Germany’s healthcare system and the impact of technology
Rainer Herzog is the former managing director of the Healthcare Information and Management Systems Society (HIMSS) Europe. He is now Vice President at Research2Guidance, an digital health consultancy. Here he tells us about healthcare in his native Germany and the impact of digital technology.
How do German citizens regard their healthcare system?
In general, the country’s healthcare system is still regarded with high esteem and trust. Almost 90% of the population is under public health insurance (only 10% are privately covered).
The majority of citizens believe that they are cared for according to the latest medical standards and have a high level of trust in doctors and medical staff.
The vast majority of people also support that the system is based and paid for on a “solidarity principle” (high incomes pay more for their public health insurance than lower ones).
However, during the last few years it seems that this positive view is slowly eroding. The reasons for this include the growing scarcity of specialists - unless there is an emergency, citizens have to increasingly wait to get an appointment, in some cases more than 6 months.
There is also a lack of general practitioners in rural areas, and people often have to travel long distances to see a doctor.
There is still a very limited health information exchange between the traditional care silos, which leads to time-consuming double examinations or long waiting times.
How digitally advanced is Germany compared to other European countries?
Germany still finishes in the lower third of digital health country comparison tables in Europe. This is especially true for the overall share of digital health data used in the system, as well as for Electronic Patient Record (EPR) implementation or the use of digital tools and services in therapy and care.
Whereas other European countries have used the past 15 years to deploy digital tools, services and ways-of-working in their healthcare system and make the necessary structural adjustments, Germany has been almost inactive.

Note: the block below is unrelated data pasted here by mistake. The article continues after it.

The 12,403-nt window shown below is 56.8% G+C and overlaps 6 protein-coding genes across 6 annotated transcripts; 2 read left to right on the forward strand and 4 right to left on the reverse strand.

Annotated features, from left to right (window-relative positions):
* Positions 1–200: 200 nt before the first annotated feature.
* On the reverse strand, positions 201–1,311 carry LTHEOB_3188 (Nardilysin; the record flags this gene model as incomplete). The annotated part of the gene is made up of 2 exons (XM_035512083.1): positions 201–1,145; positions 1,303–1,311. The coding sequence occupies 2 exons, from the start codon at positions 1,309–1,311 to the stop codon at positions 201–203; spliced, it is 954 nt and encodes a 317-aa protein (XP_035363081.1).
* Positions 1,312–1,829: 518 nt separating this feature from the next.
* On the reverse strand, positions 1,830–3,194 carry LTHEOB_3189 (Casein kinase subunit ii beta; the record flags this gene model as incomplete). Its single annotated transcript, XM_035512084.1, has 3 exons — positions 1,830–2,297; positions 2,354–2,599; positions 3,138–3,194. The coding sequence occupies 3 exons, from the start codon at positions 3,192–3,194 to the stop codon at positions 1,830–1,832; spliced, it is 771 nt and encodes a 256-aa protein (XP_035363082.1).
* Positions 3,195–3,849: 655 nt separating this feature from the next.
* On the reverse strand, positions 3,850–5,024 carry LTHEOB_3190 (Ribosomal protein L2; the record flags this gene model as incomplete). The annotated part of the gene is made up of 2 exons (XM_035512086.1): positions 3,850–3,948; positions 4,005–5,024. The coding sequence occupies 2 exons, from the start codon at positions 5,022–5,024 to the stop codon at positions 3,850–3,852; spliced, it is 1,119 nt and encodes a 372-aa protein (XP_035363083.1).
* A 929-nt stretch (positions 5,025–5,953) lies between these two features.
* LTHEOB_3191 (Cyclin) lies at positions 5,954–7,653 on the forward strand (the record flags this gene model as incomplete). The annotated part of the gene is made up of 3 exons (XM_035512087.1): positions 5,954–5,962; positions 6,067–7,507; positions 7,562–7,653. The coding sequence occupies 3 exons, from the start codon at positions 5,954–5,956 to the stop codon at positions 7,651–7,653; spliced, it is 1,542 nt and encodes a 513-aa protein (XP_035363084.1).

How do you see this evolving over the next 5-10 years?
The federal government started a number of initiatives to accelerate digitalisation in the German healthcare system:
- The law on digital care, making it mandatory for health insurers to offer Electronic Patient Records from 2021 onwards and enabling the reimbursement of certified digital health apps
- The Future of Hospitals Act which provides a total of Euros 4.3billion to modernise IT and digital infrastructure in hospitals from now on until 2024
- The introduction of e-prescription from 2022 onwards
- The facilitation of the use of telemedicine in general medical practice
Although there are still a number of structural issues that will have to be addressed, it can be expected that these initiatives will deal a strong momentum to digitalisation of healthcare in Germany over the next few years.
What key things need to change or improve?
The silo structure of the German healthcare system needs to be broken up and more integrated care structures need to be implemented. Along with this, a wider health information exchange between care entities has to be implemented. Digitalisation only makes sense when it is implemented and used across care entities and silos.
Germany is obsessed with data protection. The different data protection laws have to be harmonised and aligned with the necessities and the achievable benefits of digital health, rather than just sanctioning its use.
Access to and trust in digital health among citizens (and health professionals) has to be increased. With regards to many other European countries these “soft factors” are considerably lower in Germany – still they are important for acceptance and usage.
Is there a digital divide, and how can this be tackled?
Digital health literacy and access to digital tools enable individuals to acquire, create and share health related knowledge through information and communication via digital media.
There are major socioeconomic and demographic differences in terms of digital literacy. Whereas for the young and well-educated, this is less of a problem, elderly citizens and people with lower incomes are the most effected.
Next to specific initiatives target at the implementation and use of digital health itself – such as the ones described above – Germany would need to invest much more in digital education and coaching, especially for those citizens who are in need.
Since recently, doctors can be reimbursed for guiding patients on how to open up an EPR and handling it – a good example of how such an educational mission can be started.